Soccer: 45 youth teams from Minnesota and North Dakota compete in Detroit Lakes tournaments

Nine Detroit Lakes youth soccer teams came to the Detroit Lakes Rotary soccer fields over the weekend to compete in two-day tournaments. Tournament director Ben Aastuen spoke about the importance of summer league for the growth of young players.

DL U19 Celebration.jpeg
The Detroit Lakes U19 soccer team celebrates its Roatry Tournament championship on July 9, 2022 at the Detroit Lakes Rotary soccer fields.
Contributed / Courtney Tracy

DETROIT LAKES – Soccer players from Minnesota and North Dakota congregated in Detroit Lakes over the weekend for a massive slate of youth tournaments.

Hundreds of people lined the sidelines at the Detroit Lakes Rotary soccer fields to watch local and traveling teams compete in a two-day soccer extravaganza. The tournaments were hosted by the Detroit Lakes Youth Soccer Association, a local youth sports program for kids of all ages.

“We had 45 teams of kids anywhere from 8-18 years old,” tournament director Ben Aastuen said. “It was super fun to have all of the teams come out. It was a two-day tournament that started on Friday afternoon that went through all day on Saturday. It brings so many people to the community. There were parents, grandparents, siblings, cousins–everybody. So many people came from all over the place to be at this tournament. It was fun to look down the sidelines and see them packed two rows deep.”

Two Detroit Lakes teams captured first-place finishes. The U12 boys beat Fargo 5-3, while the U19 boys beat ISC Fargo 1-0. Detroit Lakes had nine teams in total compete throughout the weekend.

The Detroit Lakes U12 team posed after winning the Rotary Tournament in Detroit Lakeson July 9, 2022.
Contributed / Coutrney Tracy

Most kids stay near the fields between games. It’s a chance for the younger players to watch the high school-level kids compete up close and in person.


“I coach the U12 girls in the summer, and there was one point where there were five of them sitting and watching the U19 boys play,” Aastuen said. “They were saying stuff like, ‘Wow, they can kick really far,’ or ‘Look how far they can throw.’ It’s awesome to show younger players that higher level. It gets them excited to stick with it so they can grow up to kick it as far as the older kids can.”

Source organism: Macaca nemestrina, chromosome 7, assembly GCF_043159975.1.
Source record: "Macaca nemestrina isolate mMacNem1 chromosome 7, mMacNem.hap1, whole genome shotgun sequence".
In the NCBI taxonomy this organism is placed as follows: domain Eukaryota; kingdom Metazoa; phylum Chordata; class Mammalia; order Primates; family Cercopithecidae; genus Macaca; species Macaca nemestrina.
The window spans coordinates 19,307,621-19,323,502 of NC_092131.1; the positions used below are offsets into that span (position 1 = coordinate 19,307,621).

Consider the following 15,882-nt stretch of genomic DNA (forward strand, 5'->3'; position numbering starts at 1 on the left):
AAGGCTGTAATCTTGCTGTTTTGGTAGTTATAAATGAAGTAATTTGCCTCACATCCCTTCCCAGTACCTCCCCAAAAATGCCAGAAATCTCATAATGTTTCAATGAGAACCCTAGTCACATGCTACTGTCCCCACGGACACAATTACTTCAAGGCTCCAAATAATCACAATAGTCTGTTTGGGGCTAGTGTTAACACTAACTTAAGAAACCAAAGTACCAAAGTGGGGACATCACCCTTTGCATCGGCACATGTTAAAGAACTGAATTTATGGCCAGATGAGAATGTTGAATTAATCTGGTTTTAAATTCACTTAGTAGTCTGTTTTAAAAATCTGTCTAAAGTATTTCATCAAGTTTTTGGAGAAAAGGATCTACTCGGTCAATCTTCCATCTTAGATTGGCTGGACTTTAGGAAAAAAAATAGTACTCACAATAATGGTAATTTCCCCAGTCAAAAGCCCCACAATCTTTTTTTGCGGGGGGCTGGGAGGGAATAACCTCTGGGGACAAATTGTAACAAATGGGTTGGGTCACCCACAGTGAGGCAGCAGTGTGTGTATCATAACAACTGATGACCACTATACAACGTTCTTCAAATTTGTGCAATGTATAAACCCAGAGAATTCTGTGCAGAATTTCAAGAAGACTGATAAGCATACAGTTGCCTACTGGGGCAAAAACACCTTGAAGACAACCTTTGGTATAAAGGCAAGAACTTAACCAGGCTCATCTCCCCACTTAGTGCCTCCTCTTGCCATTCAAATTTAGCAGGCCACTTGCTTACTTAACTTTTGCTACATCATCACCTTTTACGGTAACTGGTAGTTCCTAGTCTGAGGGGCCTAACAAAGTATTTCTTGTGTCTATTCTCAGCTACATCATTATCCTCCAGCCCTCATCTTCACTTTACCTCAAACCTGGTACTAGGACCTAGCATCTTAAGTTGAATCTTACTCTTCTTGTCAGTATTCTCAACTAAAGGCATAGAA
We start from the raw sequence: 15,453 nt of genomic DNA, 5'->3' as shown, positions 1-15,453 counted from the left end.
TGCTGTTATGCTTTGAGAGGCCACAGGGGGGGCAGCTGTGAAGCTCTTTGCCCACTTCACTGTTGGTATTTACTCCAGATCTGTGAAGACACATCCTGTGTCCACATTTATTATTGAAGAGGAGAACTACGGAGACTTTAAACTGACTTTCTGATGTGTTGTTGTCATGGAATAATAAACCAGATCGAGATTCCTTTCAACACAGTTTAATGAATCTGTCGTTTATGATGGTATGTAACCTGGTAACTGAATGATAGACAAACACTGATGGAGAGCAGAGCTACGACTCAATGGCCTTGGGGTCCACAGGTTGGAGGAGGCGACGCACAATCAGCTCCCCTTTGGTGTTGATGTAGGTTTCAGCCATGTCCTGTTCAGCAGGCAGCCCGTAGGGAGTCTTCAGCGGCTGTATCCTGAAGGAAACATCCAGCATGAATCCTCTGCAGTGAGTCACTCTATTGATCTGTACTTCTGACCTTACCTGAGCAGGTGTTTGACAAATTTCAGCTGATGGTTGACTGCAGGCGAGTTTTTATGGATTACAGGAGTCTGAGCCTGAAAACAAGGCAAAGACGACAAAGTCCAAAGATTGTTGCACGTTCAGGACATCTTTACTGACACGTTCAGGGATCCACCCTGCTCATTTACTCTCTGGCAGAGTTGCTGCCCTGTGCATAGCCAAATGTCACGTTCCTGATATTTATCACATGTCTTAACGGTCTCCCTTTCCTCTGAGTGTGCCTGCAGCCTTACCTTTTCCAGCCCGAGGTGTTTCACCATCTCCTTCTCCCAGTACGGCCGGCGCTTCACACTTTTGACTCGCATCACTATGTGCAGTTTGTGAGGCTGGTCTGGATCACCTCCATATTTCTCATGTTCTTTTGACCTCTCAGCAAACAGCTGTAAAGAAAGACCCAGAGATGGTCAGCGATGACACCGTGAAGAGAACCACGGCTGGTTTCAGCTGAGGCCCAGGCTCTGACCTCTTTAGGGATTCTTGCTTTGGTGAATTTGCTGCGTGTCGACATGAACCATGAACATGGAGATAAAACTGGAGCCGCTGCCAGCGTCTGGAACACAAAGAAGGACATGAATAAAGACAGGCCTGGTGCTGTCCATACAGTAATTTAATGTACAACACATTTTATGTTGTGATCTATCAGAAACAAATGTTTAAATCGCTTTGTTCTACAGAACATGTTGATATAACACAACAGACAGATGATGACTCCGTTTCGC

Last Fall, Detroit Lakes boys head soccer coach, Justin Wegleitner, finished his 25th year at the helm. He was instrumental in kick-starting soccer in Detroit Lakes. Now, two and a half decades later, the community is a summer soccer hub.

“I’ve heard Justin Wegleitner and Dave Carter tell stories. To think there was zero soccer here 25 years ago is crazy when you see how big it is now,” Aastuen said. “One thing we’ve really been working on is making Detroit Lakes soccer really competitive. We want to have fun and get kids excited. Now that we have all of these kids let’s get competitive. I think that’s where soccer is going in our community after how far it’s come in 25 years.”

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Youth soccer players from DLYSA welcomes teams from around Minnesota and North Dakota to the Rotary Tournament in Detroit Lakes July 8-9. Teams participated in a two-day tournament at the Detroit Lakes Rotary soccer fields.
Contributed / Courtney Tracy

Aastuen is gearing up for another Detroit Lakes girls soccer season this coming fall. After a good run in 2021, he’s hoping a decent-sized core of returning players can help take the program another step forward.

For that to happen, Aastuen hopes current and future Lakers use summer soccer programs as a necessary tool to develop.

“(Summer soccer) does incredible things,” Aastuen said. “To become a great soccer player, you have to touch a soccer ball with your foot constantly. You also need to run. What the summer soccer program is doing is allowing kids to do that. Just the skills they get from the coaches we have too are so important…All of those things we teach them in the fall get hammered back in during the summer.”

Jared Rubado is the sports editor for the Detroit Lakes Tribune and the Perham Focus. He moved to the area in September of 2021 after covering sports for the Alexandria Echo Press for nearly three years. Jared graduated from the University of Augustana in 2018 with degrees in journalism and sports managment.
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